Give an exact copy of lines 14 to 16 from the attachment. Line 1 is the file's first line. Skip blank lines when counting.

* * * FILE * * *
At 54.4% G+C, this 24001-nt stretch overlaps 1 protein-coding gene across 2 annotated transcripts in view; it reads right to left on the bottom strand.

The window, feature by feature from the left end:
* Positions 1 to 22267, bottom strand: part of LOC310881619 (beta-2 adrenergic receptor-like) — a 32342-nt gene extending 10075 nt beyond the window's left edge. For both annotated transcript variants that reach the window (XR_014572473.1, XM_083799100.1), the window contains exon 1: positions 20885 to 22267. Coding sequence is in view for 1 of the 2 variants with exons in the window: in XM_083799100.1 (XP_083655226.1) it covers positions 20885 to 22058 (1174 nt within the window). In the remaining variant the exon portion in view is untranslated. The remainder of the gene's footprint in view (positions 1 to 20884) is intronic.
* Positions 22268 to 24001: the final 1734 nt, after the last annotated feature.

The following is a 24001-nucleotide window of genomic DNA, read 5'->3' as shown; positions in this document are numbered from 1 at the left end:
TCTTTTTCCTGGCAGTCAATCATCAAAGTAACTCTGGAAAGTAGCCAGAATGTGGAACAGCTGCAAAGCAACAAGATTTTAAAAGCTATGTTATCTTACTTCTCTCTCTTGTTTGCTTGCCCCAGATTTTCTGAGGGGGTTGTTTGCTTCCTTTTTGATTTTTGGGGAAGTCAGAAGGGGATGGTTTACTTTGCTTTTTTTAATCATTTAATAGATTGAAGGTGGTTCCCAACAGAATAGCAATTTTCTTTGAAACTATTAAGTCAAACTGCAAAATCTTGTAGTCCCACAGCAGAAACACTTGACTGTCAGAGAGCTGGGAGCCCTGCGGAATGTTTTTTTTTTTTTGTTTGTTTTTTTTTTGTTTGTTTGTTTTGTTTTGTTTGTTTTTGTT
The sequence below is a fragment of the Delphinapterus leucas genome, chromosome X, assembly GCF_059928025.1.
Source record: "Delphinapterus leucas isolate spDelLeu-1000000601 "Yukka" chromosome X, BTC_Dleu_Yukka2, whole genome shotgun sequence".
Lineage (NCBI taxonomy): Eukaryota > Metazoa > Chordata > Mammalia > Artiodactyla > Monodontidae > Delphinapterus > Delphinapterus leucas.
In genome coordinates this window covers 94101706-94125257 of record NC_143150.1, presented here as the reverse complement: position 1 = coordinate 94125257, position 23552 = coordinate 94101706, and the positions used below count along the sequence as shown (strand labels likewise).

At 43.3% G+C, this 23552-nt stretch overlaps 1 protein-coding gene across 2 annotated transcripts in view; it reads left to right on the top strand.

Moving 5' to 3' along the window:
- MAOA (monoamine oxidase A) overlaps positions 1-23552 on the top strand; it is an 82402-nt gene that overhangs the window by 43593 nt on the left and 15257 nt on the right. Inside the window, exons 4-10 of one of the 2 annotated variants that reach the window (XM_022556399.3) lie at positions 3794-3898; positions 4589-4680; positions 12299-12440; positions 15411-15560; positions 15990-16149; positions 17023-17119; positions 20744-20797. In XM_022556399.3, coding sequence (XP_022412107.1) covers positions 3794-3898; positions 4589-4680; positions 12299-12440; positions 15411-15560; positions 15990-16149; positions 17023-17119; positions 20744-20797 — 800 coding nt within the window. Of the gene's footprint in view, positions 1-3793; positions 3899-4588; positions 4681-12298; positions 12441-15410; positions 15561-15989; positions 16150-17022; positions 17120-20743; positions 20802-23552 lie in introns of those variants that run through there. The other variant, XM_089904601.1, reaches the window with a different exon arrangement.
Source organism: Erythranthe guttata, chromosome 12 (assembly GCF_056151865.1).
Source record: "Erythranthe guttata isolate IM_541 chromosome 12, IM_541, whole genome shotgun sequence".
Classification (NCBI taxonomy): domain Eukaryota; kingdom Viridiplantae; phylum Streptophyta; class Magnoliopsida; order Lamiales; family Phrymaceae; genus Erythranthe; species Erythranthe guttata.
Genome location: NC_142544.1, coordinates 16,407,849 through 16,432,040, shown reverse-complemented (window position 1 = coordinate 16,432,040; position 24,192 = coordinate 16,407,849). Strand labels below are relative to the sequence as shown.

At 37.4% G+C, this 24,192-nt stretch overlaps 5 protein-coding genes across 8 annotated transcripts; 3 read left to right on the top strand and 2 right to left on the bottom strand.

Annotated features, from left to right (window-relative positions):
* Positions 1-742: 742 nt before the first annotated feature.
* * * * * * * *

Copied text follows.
Source organism: Erythranthe guttata, chromosome 12 (assembly GCF_056151865.1).
Source record: "Erythranthe guttata isolate IM_541 chromosome 12, IM_541, whole genome shotgun sequence".
Classification (NCBI taxonomy): domain Eukaryota; kingdom Viridiplantae; phylum Streptophyta; class Magnoliopsida; order Lamiales; family Phrymaceae; genus Erythranthe; species Erythranthe guttata.